Before we get into any detailed analysis of the hard politics of the budget, I thought it might be useful to look at the sideshow argument being kicked around. Is a family earning $150,000 per annum “rich?”
Let’s look at a family with a full-time and a part-time working parent; one child younger than school age; one car; and a dog or a cat.
After income tax and levies, nett annual income is $115,000. This is “The Pot.”
The family I describe, in a mid-tier suburb, spends $20,000 to $30,000 annually on rent or a mortgage. Let’s say $25,000. The Pot becomes $90,000.
They mostly cook at home and eat well. They spend $350 per week on food and items such as detergents, toiletries etc – call this an even $20k, making The Pot $70,000.
The family car (a standard sedan), registered, insured and maintained, and fuelled to the tune of $80 per week, is another $10,000 – The Pot now $60k.
Power, gas and water bills totalling $700 per quarter pull The Pot down to $57,200.
Health insurance, nett of the rebate, at $200 per month reduces The Pot to $54,800.
A nominal $200 per month for out-of-pocket medical expenses, prescription medicines etc brings The Pot to $52,600.
The child is in day care three days per week. After rebates, this costs $50 per day. The Pot is now $44,800.
The pet costs $60 per month to feed and incurs $500 per annum in veterinary bills, reducing The Pot to $43,580.
Fixed and mobile telephony, plus internet access, adds $250 per month to outgoings and reduces The Pot to $40,580.
Clothing, at $300 per month in total, brings The Pot to $36,980.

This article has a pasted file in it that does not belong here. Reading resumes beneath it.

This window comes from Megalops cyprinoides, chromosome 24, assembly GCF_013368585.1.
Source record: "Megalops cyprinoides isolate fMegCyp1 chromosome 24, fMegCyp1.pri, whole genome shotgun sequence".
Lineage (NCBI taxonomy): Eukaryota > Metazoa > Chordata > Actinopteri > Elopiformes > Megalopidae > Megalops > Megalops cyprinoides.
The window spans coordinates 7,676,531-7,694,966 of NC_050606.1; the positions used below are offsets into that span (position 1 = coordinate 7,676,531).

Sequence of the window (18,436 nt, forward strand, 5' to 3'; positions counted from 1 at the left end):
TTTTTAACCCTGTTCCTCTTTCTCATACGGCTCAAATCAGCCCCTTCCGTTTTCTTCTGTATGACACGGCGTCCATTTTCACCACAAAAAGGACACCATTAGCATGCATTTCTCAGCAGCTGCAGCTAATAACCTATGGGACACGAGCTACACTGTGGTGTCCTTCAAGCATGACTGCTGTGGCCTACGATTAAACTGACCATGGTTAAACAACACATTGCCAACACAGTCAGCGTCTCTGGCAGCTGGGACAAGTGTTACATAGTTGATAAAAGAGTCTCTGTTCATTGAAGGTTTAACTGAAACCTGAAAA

$10 per day for lunches on workdays adds $80 per week and over a 48-week working year reduces The Pot to $33,140.
A football membership for Dad and a gym membership for Mum cost $1500 per annum and take The Pot to $31,640.
The family eats out fortnightly on a budget of $150. $3900 later, the ever-shrinking Pot becomes $27,740.
Mum and Dad each have $100 per week as “in-pocket” money to cover incidentals (parking, coffees, a bottle of wine, the odd tram ticket), reducing The Pot to $17,340.
In a year, the household spends $5000 on such things as replacing an old washing machine, buying new sheets, or purchasing kitchenware. The Pot is now $12,340.
$2000 is allocated to one two-week holiday each year – The Pot now $10,340.
And if we assume that $100 each week goes to “unforeseens” – a car wash or a domestic maintenance call or a pizza if people got home too late to cook – the grand total left in The Pot is $5,140.
Not even $100 per week left, after reasonable routine living costs are covered.
It’s true that this scenario could yield some savings on a tighter ship, but it’s by no means unrealistic. It is also true many, many people subsist on less than $150,000.
But is a household remunerated at that level “rich?” I haven’t even looked at eventual educational expenses; considered additional children; or allocated for minor luxuries such as a Pay TV subscription. Nor, indeed, for a raft of other things that apply to hundreds of thousands of families in Australia, irrespective of their income.
Wake up, Swan and Gillard. $150,000 per annum does not make a family “rich.” Not in 2011, when inflation overall might be static but the actual basic costs of living are rocketing. Your claims otherwise illustrate how divorced from reality you really are.